Dorchester as center of zero-waste economy? Could happen

Major changes to Boston’s trash system are under consideration, something that, advocates say, could reduce the city’s environmental footprint and boost the local economy.

A state-funded “zero waste” summit on April 4 that was hosted by the Boston Recycling Coalition (BRC) and city officials kicked off discussions that could lead to a formal proposal on Mayor Martin Walsh’s desk this summer. The goal is to dramatically raise Boston’s residential recycling rate by increasing participation, collecting food waste, limiting reliance on waste-to-energy incineration plants, and reusing more material within the city.

"We're looking at a paradigm shift,” said Susan Cascino, the city’s recycling director. “Trash is a linear process in this country.”

Dorchester has been highlighted as one of the areas in greatest need of improvement with the some of the greatest potential for economic benefits. While local curbside recycling rates have increased from 4 to 12 percent since 2008, they’re still the lowest in the city and lag behind the average of 18 percent. BRC members believe this can change with more education and more green jobs to help residents realize that trash can be profitable.

Cooperative Energy, Recycling and Organics (CERO) – a Dorchester-based company and BRC member – is seen as a model for these future waste companies. Founded in 2012, the commercial composter is run by a team of worker-owners who earn double the minimum wage with full benefits. The company now collects multiple tons of food waste per week from clients all over the city, including America’s Food Basket and the Boston Public Market.

Josefina Luna, one of CERO’s worker-owners, said she was taught to be environmentally conscious while growing up in the Dominican Republic. Since moving to Boston 25 years ago, she had been troubled by the lack of healthy options and recycling awareness. “Where are the green jobs in my community?” she asked. “The people in the community, they don’t have the information about what this means, about the opportunities.”

Details are far from final, but BRC members said they can see a wide range of local opportunities. A zero waste system will require more composting businesses, textile recyclers for old clothes, workshops for repurposing furniture, centers for handling e-waste, and technologies that haven’t been thought of yet.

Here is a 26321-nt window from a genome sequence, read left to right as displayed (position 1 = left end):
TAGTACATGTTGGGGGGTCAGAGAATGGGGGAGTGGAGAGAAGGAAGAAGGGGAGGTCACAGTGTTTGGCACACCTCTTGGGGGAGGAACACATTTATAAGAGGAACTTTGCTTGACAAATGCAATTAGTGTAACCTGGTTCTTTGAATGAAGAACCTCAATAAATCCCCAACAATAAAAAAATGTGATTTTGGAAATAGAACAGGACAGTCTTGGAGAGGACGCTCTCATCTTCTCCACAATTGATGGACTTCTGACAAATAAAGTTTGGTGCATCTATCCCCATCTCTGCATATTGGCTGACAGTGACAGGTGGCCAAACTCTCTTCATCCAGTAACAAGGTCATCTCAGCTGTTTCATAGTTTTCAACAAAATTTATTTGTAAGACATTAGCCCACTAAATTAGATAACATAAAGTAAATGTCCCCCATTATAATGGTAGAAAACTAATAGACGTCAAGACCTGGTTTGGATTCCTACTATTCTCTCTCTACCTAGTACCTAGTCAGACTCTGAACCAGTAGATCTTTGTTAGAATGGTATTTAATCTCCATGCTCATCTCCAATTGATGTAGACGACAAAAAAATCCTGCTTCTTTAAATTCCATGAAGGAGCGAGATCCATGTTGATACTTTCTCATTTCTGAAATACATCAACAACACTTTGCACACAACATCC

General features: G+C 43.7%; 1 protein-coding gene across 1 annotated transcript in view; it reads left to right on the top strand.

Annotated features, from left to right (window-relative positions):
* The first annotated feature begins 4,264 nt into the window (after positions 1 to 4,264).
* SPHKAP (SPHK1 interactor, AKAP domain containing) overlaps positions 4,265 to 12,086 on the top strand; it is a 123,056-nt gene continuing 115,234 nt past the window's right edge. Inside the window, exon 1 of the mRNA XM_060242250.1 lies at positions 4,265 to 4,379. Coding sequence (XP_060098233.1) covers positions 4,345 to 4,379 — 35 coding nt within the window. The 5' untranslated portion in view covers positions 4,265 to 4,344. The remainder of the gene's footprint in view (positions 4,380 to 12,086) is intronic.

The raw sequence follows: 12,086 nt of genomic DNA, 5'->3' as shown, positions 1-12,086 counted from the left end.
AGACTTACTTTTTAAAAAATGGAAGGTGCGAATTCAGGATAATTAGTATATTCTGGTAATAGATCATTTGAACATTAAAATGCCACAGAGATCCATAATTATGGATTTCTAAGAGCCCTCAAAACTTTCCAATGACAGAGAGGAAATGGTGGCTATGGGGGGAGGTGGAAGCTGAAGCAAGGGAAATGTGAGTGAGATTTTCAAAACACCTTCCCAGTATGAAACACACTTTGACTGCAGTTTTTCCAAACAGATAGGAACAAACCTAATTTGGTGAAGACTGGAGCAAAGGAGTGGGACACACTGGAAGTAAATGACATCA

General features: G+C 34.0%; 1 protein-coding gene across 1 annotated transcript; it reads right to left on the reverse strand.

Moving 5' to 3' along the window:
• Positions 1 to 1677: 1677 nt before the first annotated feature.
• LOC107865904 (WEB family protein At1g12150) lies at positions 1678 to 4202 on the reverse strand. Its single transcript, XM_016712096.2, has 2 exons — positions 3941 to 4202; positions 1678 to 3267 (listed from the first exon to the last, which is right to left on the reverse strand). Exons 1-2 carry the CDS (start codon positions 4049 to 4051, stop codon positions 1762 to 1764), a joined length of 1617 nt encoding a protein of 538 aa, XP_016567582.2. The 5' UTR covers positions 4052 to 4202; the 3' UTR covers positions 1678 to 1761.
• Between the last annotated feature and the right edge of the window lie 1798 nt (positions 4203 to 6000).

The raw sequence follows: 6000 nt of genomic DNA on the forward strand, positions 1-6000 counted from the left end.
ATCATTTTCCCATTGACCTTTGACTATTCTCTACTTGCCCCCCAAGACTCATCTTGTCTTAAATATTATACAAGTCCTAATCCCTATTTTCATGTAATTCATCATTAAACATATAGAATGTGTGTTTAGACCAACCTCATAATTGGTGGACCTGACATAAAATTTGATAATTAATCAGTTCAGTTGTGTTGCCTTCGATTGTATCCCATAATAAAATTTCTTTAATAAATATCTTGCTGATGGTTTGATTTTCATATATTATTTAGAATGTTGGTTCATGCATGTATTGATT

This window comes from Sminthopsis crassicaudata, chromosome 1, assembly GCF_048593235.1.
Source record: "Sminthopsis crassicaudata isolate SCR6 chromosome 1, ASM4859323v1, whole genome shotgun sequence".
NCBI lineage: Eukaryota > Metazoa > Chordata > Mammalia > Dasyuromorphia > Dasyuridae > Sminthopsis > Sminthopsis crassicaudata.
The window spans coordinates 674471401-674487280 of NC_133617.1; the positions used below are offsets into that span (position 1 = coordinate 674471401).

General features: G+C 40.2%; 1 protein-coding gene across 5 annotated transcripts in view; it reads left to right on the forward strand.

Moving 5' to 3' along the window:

“This is tapping into a new way of thinking about how products are created, products are manufactured, sold, and then disposed of,” said Curtis Rollins, community organizing director for the Boston Workers Alliance.

Rollins said that underutilized industrial spaces in Dorchester could be used for many of these concepts, but emphasized the need for a community engagement process to make sure residents can weigh in on facilities coming to their area.

Another goal of the April 4 summit was to learn from other cities that have already begun moving toward zero waste systems. National consultants who helped organize the meeting brought in people from San Francisco, Austin, and Los Angeles to discuss their experiences Because much of Boston’s trash is handled outside the city, individuals from Cambridge, Somerville, Brookline, Quincy, Lynn, Lawrence, and Chelsea were on hand to discuss regional solutions.

The planning process, which has support from all 13 Boston city councilors and involves a wide range of city departments, is still months away from being finalized. “There’s a lot at stake here and we have to do this in a careful way in an open and thoughtful process,” said Alex Papali, zero waste organizer for Clean Water Action. “We’re really hoping that Boston can lead the way in setting a national gold standard for a zero waste economy."

A $24,000 Department of Environmental Protection grant that funded the summit also provides for follow-up meetings in May and June. From there, the city’s Public Works Department and Department of Environment, Energy and Open Space will draft a proposal for the mayor. The goal is to get money in the next city budget to develop a more formal plan.

In 2014, the BRC released a report calling for the city to reach zero waste by 2040 by recycling more than 90 percent of its trash. Factoring in yard waste and e-waste recycling, Boston’s overall recycling rate is currently a little more than 20 percent and it could take decades to change that.

In the meantime, groups such as CERO will continue to help spread the word about why people’s responsibility for the 240,000 tons of residential waste they generate every year doesn’t end at the curb.

“The way we’re acting is a serious problem for having a clean environment,” said CERO’s Josefina Luna. “I believe the people can do that if they have the information and the education. They need to know why they have to do it.”

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